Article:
Guglielmi said the older boy and his younger brother wanted to play “cops and robbers” when one of them retrieved the loaded gun.

Guglielmi said police were trying to trace the gun.

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Women come forward to tell of attacks by colleagues worldwide, and accuse NGOs large and small of failing to protect them

Women carry maize flour sacks during a food distribution to refugees and displaced people in Juba, South Sudan’s capital.

Women carry maize flour sacks during a food distribution to refugees and displaced people in Juba, South Sudan’s capital. Photograph: Samir Bol/AFP/Getty Images

Women working for international aid agencies are facing a hidden threat of sexual violence and harassment which their employers routinely ignore or sweep under the carpet, according to testimonies gathered by the Guardian.

While exact statistics on the scale of sexual assault in the sector are hard to come by, many working for humanitarian groups worldwide say sexual predation is an unreported and growing evil that needs to be addressed by those at the top.

Women have told the Guardian that organisations – from major international non-governmental organisations and UN agencies to smaller charities – are failing to support and protect their workers from sexual abuse. Victims who speak out are often labelled troublemakers.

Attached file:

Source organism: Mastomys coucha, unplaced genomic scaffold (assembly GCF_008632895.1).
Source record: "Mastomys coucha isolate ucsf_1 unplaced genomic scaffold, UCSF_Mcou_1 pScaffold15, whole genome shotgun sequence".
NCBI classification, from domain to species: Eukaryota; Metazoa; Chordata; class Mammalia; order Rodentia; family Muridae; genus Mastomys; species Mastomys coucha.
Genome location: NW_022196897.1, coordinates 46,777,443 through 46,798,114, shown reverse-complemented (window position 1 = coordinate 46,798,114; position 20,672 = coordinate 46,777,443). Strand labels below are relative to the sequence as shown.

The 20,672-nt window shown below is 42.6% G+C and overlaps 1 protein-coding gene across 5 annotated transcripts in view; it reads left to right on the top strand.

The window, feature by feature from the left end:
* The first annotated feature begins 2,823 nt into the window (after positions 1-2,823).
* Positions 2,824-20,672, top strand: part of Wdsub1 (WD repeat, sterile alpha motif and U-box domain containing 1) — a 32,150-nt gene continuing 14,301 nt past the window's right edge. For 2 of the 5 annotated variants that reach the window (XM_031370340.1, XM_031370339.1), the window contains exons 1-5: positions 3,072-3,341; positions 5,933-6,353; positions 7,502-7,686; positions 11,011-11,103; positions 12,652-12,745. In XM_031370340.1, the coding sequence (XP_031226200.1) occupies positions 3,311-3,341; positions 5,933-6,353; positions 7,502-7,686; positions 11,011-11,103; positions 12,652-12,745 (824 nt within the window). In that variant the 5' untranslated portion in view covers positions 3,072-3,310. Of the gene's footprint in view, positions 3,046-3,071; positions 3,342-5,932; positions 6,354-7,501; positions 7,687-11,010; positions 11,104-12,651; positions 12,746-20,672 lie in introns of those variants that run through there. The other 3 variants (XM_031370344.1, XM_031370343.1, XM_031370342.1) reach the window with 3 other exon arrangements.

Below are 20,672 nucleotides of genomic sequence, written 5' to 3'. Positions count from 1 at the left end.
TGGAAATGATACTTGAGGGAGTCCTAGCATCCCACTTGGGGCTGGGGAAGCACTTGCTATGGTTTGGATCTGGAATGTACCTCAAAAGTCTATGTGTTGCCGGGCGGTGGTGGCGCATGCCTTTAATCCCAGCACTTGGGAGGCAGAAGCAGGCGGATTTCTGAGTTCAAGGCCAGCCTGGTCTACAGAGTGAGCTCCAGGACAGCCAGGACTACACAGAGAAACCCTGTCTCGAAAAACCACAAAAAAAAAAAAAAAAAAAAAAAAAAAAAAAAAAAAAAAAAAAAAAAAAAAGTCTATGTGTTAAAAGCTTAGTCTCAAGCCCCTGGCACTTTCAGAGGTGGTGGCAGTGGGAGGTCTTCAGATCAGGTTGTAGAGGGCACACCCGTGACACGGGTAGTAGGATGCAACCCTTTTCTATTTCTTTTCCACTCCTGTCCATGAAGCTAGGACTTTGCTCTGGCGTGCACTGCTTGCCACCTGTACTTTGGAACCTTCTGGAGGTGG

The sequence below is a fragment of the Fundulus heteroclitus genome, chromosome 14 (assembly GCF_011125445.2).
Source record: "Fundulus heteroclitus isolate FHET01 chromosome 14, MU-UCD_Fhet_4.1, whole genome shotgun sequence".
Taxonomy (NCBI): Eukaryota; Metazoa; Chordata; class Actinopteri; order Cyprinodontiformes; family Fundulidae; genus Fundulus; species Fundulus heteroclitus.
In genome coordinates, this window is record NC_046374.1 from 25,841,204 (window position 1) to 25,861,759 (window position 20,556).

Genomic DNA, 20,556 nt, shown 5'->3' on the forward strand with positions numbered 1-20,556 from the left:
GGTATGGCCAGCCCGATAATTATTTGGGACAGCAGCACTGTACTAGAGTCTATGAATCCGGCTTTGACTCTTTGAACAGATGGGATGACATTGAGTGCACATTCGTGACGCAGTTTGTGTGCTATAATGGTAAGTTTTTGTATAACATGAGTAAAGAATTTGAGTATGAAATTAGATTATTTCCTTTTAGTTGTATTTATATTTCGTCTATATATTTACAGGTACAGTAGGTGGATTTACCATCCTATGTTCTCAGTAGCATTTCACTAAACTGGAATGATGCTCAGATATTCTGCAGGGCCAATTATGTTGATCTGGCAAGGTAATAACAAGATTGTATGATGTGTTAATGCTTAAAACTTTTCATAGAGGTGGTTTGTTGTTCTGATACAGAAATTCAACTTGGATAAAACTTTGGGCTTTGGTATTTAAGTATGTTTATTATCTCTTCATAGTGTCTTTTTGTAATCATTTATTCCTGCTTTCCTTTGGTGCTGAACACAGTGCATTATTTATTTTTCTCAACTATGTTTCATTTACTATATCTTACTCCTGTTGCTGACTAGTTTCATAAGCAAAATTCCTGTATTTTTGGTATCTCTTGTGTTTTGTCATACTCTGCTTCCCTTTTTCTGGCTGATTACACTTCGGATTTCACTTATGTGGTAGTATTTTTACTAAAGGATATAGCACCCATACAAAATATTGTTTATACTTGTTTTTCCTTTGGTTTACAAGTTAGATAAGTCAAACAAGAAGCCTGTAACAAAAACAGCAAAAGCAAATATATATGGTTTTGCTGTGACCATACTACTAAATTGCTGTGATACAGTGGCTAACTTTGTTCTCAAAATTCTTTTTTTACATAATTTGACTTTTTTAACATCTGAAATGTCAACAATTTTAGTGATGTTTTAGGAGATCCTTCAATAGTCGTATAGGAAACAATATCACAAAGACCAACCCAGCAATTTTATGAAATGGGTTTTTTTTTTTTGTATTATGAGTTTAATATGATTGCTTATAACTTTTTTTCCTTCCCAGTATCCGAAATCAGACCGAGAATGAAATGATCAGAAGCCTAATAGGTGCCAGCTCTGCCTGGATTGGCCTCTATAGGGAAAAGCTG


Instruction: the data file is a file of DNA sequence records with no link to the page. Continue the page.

One American aid worker, Sarah Pierce, said she was sacked this year by the Atlanta-based Carter Center after being raped by a colleague from a local NGO while working in South Sudan.

“I received little justice and no support,” said Pierce (not her real name). “It wasn’t ‘Are you OK? Do you need medical attention?’ After I continued to speak out about what had happened and the organisation’s failure to meet the basic duty of care to its staff, I was fired.”

The Carter Center insists it supported Pierce, adding: “She was provided medical treatment and encouraged and supported to seek counselling.” It refused to comment on why her contract was subsequently terminated, citing the need to maintain confidentiality in such cases………………

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Commitment to setting a carbon price dropped and green groups remain critical that the statement amounts to little more than hot air

Oil and gas industry leaders arrive to attend a news conference during the Oil and Gas Climate Initiative summit in Paris

Oil and gas industry leaders arrive to attend a news conference during the Oil and Gas Climate Initiative summit in Paris. Photograph: Jacky Naegelen/Reuters

The heads of 10 major oil and gas companies have denied they are paying lip service to climate change initiatives while conducting business as usual.

Eight of the 10 companies’ CEOs met in Paris on Friday and issued a joint statement saying they would “play their part” in battling climate change, ahead of the United Nations climate summit which opens in November.

They also pledged their commitment to reducing greenhouse gas emissions in the hope of limiting global warning to 2C.

But they dropped a commitment to putting a price on carbon that originally brought most of the group together. Six of the ten companies wrote an open letter earlier this year calling for governments to impose a price on carbon dioxide emissions.